In the 1970s, Ivor Tiefenbrun revolutionised the hi-fi world. Perceived wisdom held that, since the loudspeakers produced the sound, they were the most important part of the system. So, for a given budget, the largest portion should be assigned to the speakers.
Tiefenbrun disagreed. He believed the most important part was the input. Since the sound originated from the record (vinyl in those days), the most important component was therefore the turntable. So he invented the Linn Sondek, revolutionising the industry with a product that is still for sale today.
Tiefenbrun's lesson came to mind at the code generation 2008 conference in Cambridge – stimulating content in a fantastic setting.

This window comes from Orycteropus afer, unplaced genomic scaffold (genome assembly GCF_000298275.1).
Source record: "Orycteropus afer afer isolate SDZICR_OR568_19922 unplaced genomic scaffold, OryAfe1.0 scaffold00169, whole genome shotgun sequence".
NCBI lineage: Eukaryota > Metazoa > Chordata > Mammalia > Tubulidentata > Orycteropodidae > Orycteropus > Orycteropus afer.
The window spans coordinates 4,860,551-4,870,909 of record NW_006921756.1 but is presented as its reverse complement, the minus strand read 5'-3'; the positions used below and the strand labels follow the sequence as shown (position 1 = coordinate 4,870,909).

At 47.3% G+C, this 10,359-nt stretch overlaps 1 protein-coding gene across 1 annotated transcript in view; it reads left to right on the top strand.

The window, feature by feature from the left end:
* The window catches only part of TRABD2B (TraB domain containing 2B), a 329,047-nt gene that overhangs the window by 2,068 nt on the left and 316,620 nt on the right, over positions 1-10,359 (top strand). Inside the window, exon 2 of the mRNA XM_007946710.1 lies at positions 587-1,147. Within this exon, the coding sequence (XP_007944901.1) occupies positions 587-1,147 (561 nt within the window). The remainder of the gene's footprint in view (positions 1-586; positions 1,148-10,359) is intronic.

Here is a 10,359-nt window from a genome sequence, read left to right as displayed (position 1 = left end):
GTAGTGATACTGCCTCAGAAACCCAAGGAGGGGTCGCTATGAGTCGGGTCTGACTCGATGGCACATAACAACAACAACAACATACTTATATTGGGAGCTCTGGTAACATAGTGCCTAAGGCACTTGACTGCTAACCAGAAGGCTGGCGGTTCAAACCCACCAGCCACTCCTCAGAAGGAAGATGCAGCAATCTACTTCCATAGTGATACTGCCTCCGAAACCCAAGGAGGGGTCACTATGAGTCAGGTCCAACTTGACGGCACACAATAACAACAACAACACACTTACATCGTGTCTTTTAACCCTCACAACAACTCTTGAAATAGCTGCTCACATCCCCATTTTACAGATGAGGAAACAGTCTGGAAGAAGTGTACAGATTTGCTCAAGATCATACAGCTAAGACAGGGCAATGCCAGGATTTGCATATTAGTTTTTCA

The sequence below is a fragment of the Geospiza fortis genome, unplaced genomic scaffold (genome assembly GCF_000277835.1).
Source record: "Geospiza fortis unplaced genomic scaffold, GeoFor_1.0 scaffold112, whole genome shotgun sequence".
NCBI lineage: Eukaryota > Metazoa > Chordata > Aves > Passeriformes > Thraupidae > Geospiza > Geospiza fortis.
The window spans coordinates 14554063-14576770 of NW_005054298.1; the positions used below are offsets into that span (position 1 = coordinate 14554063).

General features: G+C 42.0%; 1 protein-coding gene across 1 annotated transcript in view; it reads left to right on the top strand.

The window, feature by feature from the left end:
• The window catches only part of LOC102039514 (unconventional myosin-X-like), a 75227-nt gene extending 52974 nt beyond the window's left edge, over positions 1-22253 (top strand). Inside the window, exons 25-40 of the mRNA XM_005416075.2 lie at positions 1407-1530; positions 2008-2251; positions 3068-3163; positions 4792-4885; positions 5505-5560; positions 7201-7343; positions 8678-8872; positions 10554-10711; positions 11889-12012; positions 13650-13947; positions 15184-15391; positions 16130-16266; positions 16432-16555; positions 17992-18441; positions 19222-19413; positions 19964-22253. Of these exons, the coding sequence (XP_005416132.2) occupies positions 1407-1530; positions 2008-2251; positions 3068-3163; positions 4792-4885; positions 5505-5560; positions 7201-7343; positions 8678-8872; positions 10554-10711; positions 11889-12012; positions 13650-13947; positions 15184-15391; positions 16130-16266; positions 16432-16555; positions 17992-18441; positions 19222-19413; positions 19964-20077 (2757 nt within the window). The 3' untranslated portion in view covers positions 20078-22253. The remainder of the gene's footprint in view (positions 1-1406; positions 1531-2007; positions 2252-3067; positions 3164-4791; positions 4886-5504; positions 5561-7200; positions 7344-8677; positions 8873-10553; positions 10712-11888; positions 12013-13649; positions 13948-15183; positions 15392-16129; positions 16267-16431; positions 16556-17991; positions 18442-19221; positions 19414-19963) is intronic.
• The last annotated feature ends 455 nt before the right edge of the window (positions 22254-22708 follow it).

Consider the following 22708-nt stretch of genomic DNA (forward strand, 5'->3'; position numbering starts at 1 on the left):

During a discussion in Anneke Kleppe's session, a delegate asked about good practice for editing / modifying / augmenting generated code. The usual solutions came up (Generation Gap pattern, protected blocks) but for me the answer is clear: any kind of modification to the generated code is bad. It's an anti-pattern, there only because of deficiencies in the input and/or lack of customisation in the generator. It's often necessary, in many cases simply because the input language doesn't allow the full model to be expressed (this is true for most mainstream UML tools). But we should be striving to fix the real problem – insufficient or incorrect input – instead of trying to fix the symptom. We need to apply the 'Tiefenbrun principle'.